D.C. Circuit Court Agrees to Stay Lawsuit Regarding Joint Employer Rule

This is a significant procedural win in the fight against the NLRB’s rule.

June 11, 2024

The D.C. Circuit Court of Appeals has agreed to stay a lawsuit regarding the National Labor Relations Board’s (NLRB) Joint Employer Rule. The case was filed in the D.C. Circuit by the Service Employees International Union (SEIU) as a counter to an earlier suit filed by NACS and a coalition of trade associations in federal court in Texas.

To see the complaint filed by NACS, the Chamber of Commerce and other business groups, click here.

The Texas court struck down the NLRB rule, but the SEIU in its case argued that any challenges to federal regulations should be brought in the D.C. Circuit rather than various district courts. The coalition, which won in Texas, also filed a motion to dismiss the D.C. Circuit case after the Texas court acted.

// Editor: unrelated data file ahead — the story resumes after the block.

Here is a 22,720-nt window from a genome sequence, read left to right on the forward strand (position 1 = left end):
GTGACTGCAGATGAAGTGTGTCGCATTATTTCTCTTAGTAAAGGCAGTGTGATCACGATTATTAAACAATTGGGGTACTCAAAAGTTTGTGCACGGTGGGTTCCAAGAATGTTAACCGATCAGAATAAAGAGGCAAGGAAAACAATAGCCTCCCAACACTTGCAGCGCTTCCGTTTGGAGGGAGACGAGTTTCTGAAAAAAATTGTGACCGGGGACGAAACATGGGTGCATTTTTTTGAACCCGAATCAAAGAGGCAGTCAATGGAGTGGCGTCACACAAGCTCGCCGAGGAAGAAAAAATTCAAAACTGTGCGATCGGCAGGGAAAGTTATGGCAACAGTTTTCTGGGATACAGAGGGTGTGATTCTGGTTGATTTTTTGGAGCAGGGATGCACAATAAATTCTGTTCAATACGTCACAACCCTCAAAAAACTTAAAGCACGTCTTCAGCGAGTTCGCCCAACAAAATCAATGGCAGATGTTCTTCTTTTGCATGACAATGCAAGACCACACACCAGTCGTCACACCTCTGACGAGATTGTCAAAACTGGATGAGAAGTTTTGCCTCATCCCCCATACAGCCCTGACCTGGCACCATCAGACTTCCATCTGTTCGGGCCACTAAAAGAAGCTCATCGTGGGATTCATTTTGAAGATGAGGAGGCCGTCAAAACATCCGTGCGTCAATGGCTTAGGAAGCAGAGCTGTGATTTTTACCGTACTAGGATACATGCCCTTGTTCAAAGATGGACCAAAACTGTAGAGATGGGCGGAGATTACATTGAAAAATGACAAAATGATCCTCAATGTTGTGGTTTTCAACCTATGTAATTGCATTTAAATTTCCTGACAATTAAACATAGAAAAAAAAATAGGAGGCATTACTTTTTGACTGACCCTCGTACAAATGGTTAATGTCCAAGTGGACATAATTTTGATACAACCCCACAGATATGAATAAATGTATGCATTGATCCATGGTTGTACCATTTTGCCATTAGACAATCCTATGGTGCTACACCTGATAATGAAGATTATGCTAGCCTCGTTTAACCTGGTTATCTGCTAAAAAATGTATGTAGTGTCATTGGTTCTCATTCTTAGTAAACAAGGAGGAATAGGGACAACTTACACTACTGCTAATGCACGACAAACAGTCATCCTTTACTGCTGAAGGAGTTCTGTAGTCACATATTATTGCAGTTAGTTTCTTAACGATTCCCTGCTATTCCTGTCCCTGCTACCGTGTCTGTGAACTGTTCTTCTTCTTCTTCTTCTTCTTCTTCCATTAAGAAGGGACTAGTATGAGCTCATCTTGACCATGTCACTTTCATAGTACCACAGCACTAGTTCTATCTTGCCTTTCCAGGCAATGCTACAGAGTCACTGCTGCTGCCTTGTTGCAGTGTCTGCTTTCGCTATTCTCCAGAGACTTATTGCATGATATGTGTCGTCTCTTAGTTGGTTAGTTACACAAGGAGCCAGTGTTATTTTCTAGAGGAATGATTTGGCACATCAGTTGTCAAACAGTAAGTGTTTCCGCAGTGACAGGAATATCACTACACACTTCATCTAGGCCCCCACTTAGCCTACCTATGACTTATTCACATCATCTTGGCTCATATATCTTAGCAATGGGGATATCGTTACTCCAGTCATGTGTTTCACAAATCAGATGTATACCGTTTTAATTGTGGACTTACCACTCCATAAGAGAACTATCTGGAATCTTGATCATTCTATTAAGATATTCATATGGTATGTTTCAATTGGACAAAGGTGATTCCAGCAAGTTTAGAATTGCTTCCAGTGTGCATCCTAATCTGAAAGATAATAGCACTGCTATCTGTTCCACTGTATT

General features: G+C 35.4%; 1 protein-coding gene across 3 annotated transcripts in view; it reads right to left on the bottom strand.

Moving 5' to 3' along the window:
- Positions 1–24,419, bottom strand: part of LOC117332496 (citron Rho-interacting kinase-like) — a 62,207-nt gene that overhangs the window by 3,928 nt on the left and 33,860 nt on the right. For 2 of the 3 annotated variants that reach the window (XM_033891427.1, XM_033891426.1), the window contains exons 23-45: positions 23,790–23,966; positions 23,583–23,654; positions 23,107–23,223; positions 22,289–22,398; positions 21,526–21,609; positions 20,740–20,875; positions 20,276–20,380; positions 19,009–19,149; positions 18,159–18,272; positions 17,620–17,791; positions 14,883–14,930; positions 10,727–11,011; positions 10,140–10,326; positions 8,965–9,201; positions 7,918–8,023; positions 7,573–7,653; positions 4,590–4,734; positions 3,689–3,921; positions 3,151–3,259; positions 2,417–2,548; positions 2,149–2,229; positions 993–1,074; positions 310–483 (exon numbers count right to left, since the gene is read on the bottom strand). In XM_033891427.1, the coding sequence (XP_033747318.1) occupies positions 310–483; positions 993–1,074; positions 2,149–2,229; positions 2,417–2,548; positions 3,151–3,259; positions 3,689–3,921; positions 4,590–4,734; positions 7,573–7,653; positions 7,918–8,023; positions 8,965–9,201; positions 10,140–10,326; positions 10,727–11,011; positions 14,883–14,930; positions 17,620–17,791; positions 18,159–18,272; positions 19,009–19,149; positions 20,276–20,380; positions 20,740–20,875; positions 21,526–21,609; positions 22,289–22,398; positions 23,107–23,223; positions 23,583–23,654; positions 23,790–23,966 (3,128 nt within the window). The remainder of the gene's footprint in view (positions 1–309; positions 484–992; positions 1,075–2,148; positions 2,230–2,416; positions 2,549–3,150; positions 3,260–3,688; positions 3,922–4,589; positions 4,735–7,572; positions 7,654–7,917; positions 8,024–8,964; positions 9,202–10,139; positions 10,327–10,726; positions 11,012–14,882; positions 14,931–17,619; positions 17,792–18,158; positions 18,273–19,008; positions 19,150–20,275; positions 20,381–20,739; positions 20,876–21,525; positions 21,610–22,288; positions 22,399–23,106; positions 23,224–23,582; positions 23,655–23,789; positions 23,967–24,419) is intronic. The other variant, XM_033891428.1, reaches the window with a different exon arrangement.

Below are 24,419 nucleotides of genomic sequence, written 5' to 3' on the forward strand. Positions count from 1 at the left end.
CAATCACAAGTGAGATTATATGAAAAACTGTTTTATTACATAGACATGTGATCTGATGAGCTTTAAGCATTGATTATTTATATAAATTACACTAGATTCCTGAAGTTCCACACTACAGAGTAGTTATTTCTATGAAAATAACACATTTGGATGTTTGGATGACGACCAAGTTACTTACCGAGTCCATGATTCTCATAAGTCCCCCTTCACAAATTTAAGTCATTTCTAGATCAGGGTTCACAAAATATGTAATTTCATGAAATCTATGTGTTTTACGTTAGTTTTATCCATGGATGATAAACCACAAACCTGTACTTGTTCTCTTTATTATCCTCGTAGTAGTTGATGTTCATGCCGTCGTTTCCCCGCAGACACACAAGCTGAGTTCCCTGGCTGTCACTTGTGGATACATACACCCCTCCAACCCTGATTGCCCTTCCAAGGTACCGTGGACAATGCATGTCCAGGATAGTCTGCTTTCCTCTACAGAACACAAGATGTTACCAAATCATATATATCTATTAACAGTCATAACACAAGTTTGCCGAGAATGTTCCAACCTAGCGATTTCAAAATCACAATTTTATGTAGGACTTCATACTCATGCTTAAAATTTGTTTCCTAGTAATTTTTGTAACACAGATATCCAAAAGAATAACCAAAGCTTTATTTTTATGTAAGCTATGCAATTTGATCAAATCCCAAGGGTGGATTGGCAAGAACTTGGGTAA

The NLRB filed a motion to appeal the Texas court’s decision in the 5th Circuit Court of Appeals. That provided an opening for NACS and other litigants to seek to put the D.C. Circuit Court case on hold pending the outcome in the 5th Circuit. The D.C. Circuit granted that request.

This is a significant procedural win for NACS’ coalition fighting the NRLB rule. In part, it could be seen as an indication that the D.C. Circuit doesn’t put much stock in the SEIU’s argument that all such challenges should be restricted to the D.C. Circuit.

The focus is now entirely on the appeal in the 5th Circuit. The timeline for action in that case is not yet laid out. The same coalition that prevailed in the Texas District Court will continue to argue that the rule is impermissibly broad and that the NLRB overstepped its statutory authority with it.

Once that decision has been rendered, the path forward in the D.C. Circuit case will come back into focus. Once the 5th Circuit makes their rulings, then the parties to the D.C. Circuit case will have 30 days to file motions on how that case should proceed. It is possible that should the coalitions arguments win again, the NLRB could attempt to appeal to the U.S. Supreme Court. Should they take that action, the D.C. Circuit case could be further delayed.

For now, the Texas District Court decision invalidating the rule remains in effect pending the current appeal.